There is an 'Eye' in Team: Exploring the Interplay Between Emotion, Gaze Behavior and Collective Efficacy in Team Sport Settings

David Shearer, Shona Leeworthy, Sarah Jones, Emma Rickards, Mason Blake, Robert Hereine, Mike Gross, Adam Bruton

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Little is understood about the attentional mechanisms that lead to perceptions of collective efficacy. This paper presents two studies that address this lack of understanding. Study 1 examined participants (N = 59) attentional processes relating to positive, neutral or negative emotional facial photographs, when instructed to select their ‘most confident’ or ‘least confident’ team. Eye gaze metrics of first fixation duration (FFD), fixation duration (FD) and fixation count (FC) were measured alongside individual perceptions of collective efficacy and emotional valence of the teams selected. Participants had shorter FFD, longer FD, and more FC on positive faces when instructed to select their most confident team (p < .05). Collective efficacy and emotional valence were significantly greater when participants selected their most confident team (p < .05). Study 2 explored the influence of video content familiarity of team-based observation interventions on attentional processes and collective efficacy in interdependent team-sport athletes (N = 34). When participants were exposed to familiar (own team/sport) and unfamiliar (unknown team/sport) team-based performance video, eye tracking data revealed similar gaze behaviours for the two conditions in terms of regions of interest. However, collective efficacy increased most for the familiar condition. Study 1 results indicate that the emotional expressions of team members influence both where and for how long we look at potential team members, and that conspecifics emotional expression impacts on our perceptions of collective efficacy. For Study 2, given the apparent greater increase in collective efficacy for the familiar condition, the similar attentional processes evident for familiar and unfamiliar team footage suggests that differences in meaning of the observed content dictates collective efficacy perceptions. Across both studies, the findings indicate the importance of positive emotional vicarious experiences when using team-based observation interventions to improve collective efficacy in teams.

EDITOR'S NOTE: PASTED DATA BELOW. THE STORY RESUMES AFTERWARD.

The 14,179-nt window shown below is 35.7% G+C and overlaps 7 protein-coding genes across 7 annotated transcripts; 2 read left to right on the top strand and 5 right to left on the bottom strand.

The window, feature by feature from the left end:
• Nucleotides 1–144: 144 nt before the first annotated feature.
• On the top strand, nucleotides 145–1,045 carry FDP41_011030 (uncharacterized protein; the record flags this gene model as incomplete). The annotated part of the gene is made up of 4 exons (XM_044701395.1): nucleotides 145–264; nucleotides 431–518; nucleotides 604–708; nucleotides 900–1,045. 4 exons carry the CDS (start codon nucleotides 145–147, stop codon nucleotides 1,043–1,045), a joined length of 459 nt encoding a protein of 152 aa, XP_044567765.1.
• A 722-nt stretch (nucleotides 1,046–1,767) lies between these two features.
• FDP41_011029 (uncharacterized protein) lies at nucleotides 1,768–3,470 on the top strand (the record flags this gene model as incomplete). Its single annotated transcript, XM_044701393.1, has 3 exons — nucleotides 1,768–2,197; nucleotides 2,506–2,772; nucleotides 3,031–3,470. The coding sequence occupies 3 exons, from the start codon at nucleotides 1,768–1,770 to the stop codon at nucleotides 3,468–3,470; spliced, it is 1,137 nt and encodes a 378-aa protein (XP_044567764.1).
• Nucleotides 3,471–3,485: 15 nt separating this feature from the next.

Original languageEnglish
JournalFrontiers in Sport and Active Living
Publication statusAccepted/In press - 17 Feb 2020


  • Team confidence
  • emotional contagion
  • group behavior
  • sport

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